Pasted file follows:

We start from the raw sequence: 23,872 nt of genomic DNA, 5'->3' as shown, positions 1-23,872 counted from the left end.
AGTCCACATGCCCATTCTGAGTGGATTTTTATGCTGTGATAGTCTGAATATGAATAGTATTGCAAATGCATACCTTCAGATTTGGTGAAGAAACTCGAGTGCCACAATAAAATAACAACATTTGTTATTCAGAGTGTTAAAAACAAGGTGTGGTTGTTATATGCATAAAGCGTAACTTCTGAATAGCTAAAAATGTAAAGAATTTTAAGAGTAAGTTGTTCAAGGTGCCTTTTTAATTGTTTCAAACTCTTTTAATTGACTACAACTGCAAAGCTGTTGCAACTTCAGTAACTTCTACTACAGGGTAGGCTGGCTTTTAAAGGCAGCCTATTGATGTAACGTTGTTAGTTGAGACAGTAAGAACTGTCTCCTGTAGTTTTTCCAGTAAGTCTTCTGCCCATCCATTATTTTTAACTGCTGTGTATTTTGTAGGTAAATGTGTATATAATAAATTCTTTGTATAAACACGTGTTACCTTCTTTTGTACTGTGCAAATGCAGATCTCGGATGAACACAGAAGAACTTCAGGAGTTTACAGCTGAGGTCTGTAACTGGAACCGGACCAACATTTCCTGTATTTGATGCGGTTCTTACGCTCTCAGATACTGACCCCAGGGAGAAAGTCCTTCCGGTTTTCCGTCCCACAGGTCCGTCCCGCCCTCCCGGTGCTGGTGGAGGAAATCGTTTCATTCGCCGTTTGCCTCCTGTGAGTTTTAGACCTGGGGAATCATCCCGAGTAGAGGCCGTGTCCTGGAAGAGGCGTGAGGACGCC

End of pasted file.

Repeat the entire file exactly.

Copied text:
We start from the raw sequence: 23,872 nt of genomic DNA, 5'->3' as shown, positions 1-23,872 counted from the left end.
AGTCCACATGCCCATTCTGAGTGGATTTTTATGCTGTGATAGTCTGAATATGAATAGTATTGCAAATGCATACCTTCAGATTTGGTGAAGAAACTCGAGTGCCACAATAAAATAACAACATTTGTTATTCAGAGTGTTAAAAACAAGGTGTGGTTGTTATATGCATAAAGCGTAACTTCTGAATAGCTAAAAATGTAAAGAATTTTAAGAGTAAGTTGTTCAAGGTGCCTTTTTAATTGTTTCAAACTCTTTTAATTGACTACAACTGCAAAGCTGTTGCAACTTCAGTAACTTCTACTACAGGGTAGGCTGGCTTTTAAAGGCAGCCTATTGATGTAACGTTGTTAGTTGAGACAGTAAGAACTGTCTCCTGTAGTTTTTCCAGTAAGTCTTCTGCCCATCCATTATTTTTAACTGCTGTGTATTTTGTAGGTAAATGTGTATATAATAAATTCTTTGTATAAACACGTGTTACCTTCTTTTGTACTGTGCAAATGCAGATCTCGGATGAACACAGAAGAACTTCAGGAGTTTACAGCTGAGGTCTGTAACTGGAACCGGACCAACATTTCCTGTATTTGATGCGGTTCTTACGCTCTCAGATACTGACCCCAGGGAGAAAGTCCTTCCGGTTTTCCGTCCCACAGGTCCGTCCCGCCCTCCCGGTGCTGGTGGAGGAAATCGTTTCATTCGCCGTTTGCCTCCTGTGAGTTTTAGACCTGGGGAATCATCCCGAGTAGAGGCCGTGTCCTGGAAGAGGCGTGAGGACGCC